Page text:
Since independence, the pace of change in the role and status of women in India has been greatly accelerated. By virtue of various acts and statutes — the Child Marriage Act – the role and status of women has risen quite high. However the basic attitude of society and especially of men towards the new role & status of women has not kept pace with this change leaving a wide gap & time lag. This gap is particularly noteworthy when it comes for recognition by other family members of the husband. Moreover, there is still a large gap between the legal rights & the social attitudes & beliefs. This gap is continuing to retard the actual emancipation of women, particularly in smaller cities & villages.
Although legally & theoretically women are now recognized as the social-equal of man, the institutions of caste, the patriarchal family, religious mores & the prevailing value system are still surcharged with the spirit of male dominance. The social attitude towards working married women who mostly belong to the middle class educated families has changed considerably. It is no longer derogatory for the wife or the daughter-in-law to holds a job. With passage of time, even elderly women of the family not only adjust to their daughter-in-law taking up gainful employment but also appreciate it.
But while the attitude towards employment of women has changed, the attitude of the husband or of the in-laws towards her role & relationships in the family or towards her status, rights & privileges remains comparatively unchanged. This puts the working-woman in a predicament. In spite of the added role she undertakes as a workingwoman & the additional income she brings to the family, she is expected to carry out the role of a traditional housewife & do many household chores. Men usually consider household jobs below their dignity. All this leads to marital maladjustments & in family squabbles.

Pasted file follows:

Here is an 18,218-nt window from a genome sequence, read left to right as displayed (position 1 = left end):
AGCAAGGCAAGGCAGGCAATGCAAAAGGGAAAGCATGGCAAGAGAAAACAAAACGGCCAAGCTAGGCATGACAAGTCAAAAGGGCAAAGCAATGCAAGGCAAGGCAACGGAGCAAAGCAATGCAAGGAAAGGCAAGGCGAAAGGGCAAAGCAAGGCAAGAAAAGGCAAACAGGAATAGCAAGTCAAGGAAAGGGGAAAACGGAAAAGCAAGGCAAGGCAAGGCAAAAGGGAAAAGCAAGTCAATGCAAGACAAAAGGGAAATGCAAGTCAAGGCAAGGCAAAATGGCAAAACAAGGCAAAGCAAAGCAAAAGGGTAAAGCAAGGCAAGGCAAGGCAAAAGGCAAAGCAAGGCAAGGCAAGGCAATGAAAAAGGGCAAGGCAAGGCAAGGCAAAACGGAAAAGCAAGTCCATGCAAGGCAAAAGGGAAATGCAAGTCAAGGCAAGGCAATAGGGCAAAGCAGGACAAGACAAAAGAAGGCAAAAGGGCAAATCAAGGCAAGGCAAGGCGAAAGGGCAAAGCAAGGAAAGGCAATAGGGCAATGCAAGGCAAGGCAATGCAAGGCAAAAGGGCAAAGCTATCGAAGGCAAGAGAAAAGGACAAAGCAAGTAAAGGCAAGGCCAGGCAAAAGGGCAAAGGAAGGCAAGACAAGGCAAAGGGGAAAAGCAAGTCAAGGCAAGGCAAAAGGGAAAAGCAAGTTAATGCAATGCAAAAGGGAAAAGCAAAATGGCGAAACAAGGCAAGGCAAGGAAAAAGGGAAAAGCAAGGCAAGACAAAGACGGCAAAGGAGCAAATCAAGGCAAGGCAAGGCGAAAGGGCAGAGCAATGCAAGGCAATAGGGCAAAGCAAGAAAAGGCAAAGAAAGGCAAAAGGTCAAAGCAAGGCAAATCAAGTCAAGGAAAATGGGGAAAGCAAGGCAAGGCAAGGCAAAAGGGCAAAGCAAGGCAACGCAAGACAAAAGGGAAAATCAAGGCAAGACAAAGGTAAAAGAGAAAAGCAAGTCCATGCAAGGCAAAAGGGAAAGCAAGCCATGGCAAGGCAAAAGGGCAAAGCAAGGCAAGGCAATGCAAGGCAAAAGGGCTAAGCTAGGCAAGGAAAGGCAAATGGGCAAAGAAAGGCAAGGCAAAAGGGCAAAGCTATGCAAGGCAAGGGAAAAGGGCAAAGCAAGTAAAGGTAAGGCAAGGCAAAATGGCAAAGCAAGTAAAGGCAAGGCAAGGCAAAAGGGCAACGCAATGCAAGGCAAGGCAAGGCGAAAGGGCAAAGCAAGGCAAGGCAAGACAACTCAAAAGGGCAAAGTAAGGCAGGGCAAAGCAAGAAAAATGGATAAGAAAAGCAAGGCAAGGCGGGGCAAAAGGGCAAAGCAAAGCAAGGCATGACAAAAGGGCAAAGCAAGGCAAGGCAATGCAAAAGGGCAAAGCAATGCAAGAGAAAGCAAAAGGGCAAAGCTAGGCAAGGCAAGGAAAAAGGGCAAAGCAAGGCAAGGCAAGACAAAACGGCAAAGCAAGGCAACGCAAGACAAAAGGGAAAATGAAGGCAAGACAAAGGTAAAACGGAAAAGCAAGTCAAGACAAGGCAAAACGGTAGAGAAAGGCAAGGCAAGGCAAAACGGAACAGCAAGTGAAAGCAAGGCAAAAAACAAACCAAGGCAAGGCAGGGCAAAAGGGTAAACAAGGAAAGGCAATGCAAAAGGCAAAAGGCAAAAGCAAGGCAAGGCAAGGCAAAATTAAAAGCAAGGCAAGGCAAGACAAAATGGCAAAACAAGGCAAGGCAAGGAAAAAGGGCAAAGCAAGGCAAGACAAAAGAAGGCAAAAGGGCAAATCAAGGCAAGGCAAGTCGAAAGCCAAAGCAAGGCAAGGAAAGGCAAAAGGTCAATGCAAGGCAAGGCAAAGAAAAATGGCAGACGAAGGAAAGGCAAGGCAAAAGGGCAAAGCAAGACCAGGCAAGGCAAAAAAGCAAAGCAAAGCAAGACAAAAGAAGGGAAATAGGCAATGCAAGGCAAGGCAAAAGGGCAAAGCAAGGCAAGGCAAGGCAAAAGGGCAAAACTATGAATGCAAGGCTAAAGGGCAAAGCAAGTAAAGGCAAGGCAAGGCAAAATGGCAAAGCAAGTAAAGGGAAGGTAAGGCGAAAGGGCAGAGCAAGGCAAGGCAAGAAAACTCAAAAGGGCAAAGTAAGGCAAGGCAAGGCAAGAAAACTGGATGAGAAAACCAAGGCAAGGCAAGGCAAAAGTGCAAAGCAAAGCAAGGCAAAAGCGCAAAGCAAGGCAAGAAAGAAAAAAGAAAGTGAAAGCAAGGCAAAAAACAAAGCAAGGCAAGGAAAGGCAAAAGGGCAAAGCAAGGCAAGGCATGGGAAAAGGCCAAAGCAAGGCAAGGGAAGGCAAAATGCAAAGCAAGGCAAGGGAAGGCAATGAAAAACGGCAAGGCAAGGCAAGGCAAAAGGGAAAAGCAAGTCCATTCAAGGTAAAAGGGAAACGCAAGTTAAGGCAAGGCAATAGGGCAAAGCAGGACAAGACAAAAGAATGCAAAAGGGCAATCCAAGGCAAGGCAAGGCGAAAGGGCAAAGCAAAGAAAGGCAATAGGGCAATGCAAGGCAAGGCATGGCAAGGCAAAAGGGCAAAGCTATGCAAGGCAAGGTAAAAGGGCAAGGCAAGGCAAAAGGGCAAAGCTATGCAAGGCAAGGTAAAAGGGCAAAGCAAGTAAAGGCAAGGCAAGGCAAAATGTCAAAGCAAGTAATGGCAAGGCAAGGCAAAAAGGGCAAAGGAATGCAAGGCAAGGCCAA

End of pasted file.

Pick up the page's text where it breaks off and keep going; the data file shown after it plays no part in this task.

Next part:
There is also a gap between the status that woman desire & expect, feeling strongly that they deserve it & the status that the family & society actually give to them. Thus, in the social structure of the tradition-oriented family, the typical patterns of husband-wife relationship, namely male dominance & female dependence, continues unabated. The husband enjoys the superior position over his wife & the major decision making role continues to be the prerogative of the husband. The wife has to tacitly accept the subservient position in the family & her role in domestic sphere continues to be assumed. Society’s attitude in general is changing slowly towards woman’s due role & status, although the pattern of male superiority in all fields is still a dominating factor. The woman is still considered to be inferior & the weaker sex, although theoretically she has the right to divorce if her husband tortures her.
There is still so much of social ostracism attached to a divorced woman that she seldom dares to have recourse to divorce on her own initiative, even when she is capable of being economically & financially independent. The position of women after independence has greatly improved. The authorities were correct in appreciating the need for active cooperation of women to pave the way for national progress. Our Constitution accordingly lies down that our woman shall have equal opportunities. They shall be entitled to equal wages with men for equal work. They have also been given the right to run businesses, to take up progressive occupations & professions & enjoy the right to vote in the political field.
While the position may still not have improved in village communities, in urban areas woman folk are today enjoying high position in every walk of life. They are taking to all careers that were previously the preserve of men like the Police & Administrative Service. However, in the countryside, the position is still far from satisfactory. Literacy rate among the rural women is still very low. In some cases the girls are sold buy the parents like commodities against their will. In some communities the system of child marriage still exists & widow re-marriage is looked down upon.
In villages the evil of dowry system still continues in the Indian society. Dowry Prohibition Acts have been passed in many states. Central government servants cannot accept any dowry under the rules or give the same in their daughter’s marriage. But these acts are still an ideal, which remains good only on paper. However, divorce has been made easy so that women do not suffer unwanted miseries.